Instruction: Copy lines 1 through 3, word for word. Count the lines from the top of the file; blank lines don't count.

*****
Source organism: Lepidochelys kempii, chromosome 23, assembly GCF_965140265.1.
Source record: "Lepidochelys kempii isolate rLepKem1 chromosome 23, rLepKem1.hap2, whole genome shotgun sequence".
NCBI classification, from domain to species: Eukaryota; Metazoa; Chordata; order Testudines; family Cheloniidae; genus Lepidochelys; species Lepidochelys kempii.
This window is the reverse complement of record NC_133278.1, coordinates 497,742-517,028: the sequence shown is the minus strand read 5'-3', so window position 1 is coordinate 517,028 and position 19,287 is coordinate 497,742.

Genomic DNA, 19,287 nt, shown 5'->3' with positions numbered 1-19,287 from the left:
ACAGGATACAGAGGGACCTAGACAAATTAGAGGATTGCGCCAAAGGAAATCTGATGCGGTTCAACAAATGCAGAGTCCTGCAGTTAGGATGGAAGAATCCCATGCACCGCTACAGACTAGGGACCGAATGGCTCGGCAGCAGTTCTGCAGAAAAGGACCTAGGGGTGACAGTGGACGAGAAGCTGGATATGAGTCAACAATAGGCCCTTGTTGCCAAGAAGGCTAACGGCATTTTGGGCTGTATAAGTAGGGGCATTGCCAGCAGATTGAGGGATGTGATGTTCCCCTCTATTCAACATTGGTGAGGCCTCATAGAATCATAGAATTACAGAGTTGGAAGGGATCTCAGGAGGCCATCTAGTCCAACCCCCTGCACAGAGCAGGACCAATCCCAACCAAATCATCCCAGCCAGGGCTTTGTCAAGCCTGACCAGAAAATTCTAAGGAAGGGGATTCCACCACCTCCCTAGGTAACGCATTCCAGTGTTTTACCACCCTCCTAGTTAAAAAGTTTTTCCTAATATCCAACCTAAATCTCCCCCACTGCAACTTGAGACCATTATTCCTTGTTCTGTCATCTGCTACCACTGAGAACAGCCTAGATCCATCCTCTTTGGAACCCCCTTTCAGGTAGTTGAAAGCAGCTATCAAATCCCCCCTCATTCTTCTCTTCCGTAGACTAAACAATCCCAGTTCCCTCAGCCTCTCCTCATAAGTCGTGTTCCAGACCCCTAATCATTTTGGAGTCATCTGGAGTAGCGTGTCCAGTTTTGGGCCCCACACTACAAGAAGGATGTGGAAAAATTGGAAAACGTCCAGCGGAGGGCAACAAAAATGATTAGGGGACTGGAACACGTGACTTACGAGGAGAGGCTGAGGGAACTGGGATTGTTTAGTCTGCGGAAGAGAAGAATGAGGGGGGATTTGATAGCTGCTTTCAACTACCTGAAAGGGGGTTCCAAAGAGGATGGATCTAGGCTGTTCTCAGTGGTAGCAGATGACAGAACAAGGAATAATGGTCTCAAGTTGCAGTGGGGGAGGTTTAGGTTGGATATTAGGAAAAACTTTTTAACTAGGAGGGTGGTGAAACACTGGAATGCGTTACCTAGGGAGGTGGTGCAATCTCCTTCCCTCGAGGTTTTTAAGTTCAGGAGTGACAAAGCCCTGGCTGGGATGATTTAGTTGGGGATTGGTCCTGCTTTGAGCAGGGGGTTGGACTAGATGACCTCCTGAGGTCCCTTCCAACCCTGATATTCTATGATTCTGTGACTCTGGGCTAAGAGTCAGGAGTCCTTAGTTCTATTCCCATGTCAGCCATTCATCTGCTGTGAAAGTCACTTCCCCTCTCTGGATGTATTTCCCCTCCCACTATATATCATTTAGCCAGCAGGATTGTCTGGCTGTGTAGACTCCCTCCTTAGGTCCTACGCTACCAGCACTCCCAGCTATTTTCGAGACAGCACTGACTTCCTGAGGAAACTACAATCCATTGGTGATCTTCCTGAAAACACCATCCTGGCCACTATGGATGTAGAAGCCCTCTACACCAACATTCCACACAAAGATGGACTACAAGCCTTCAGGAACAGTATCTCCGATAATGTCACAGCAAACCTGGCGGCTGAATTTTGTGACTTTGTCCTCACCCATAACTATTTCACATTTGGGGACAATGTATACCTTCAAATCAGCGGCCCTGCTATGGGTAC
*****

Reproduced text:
Source organism: Lepidochelys kempii, chromosome 23, assembly GCF_965140265.1.
Source record: "Lepidochelys kempii isolate rLepKem1 chromosome 23, rLepKem1.hap2, whole genome shotgun sequence".
NCBI classification, from domain to species: Eukaryota; Metazoa; Chordata; order Testudines; family Cheloniidae; genus Lepidochelys; species Lepidochelys kempii.